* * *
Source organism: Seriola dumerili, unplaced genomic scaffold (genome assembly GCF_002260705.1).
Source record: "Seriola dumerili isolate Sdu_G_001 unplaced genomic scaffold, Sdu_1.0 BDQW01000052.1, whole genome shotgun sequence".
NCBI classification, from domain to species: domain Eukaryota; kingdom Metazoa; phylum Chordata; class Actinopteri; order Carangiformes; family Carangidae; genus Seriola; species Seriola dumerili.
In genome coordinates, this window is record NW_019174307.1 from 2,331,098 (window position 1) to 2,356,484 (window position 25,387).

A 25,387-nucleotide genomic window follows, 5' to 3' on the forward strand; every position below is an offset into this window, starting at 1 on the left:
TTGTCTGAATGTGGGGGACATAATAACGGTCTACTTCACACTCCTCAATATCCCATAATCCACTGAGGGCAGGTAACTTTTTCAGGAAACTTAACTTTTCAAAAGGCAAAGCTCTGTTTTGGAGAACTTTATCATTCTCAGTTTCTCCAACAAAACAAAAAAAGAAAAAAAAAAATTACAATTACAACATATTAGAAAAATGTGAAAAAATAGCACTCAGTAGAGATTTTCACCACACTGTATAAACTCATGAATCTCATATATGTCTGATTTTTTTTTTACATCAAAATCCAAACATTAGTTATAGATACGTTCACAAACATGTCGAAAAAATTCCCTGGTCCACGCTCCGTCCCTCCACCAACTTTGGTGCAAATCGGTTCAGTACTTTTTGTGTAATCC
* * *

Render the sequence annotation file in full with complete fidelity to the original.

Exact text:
Source organism: Seriola dumerili, unplaced genomic scaffold (genome assembly GCF_002260705.1).
Source record: "Seriola dumerili isolate Sdu_G_001 unplaced genomic scaffold, Sdu_1.0 BDQW01000052.1, whole genome shotgun sequence".
NCBI classification, from domain to species: domain Eukaryota; kingdom Metazoa; phylum Chordata; class Actinopteri; order Carangiformes; family Carangidae; genus Seriola; species Seriola dumerili.
In genome coordinates, this window is record NW_019174307.1 from 2,331,098 (window position 1) to 2,356,484 (window position 25,387).

A 25,387-nucleotide genomic window follows, 5' to 3' on the forward strand; every position below is an offset into this window, starting at 1 on the left:
TTGTCTGAATGTGGGGGACATAATAACGGTCTACTTCACACTCCTCAATATCCCATAATCCACTGAGGGCAGGTAACTTTTTCAGGAAACTTAACTTTTCAAAAGGCAAAGCTCTGTTTTGGAGAACTTTATCATTCTCAGTTTCTCCAACAAAACAAAAAAAGAAAAAAAAAAATTACAATTACAACATATTAGAAAAATGTGAAAAAATAGCACTCAGTAGAGATTTTCACCACACTGTATAAACTCATGAATCTCATATATGTCTGATTTTTTTTTTACATCAAAATCCAAACATTAGTTATAGATACGTTCACAAACATGTCGAAAAAATTCCCTGGTCCACGCTCCGTCCCTCCACCAACTTTGGTGCAAATCGGTTCAGTACTTTTTGTGTAATCC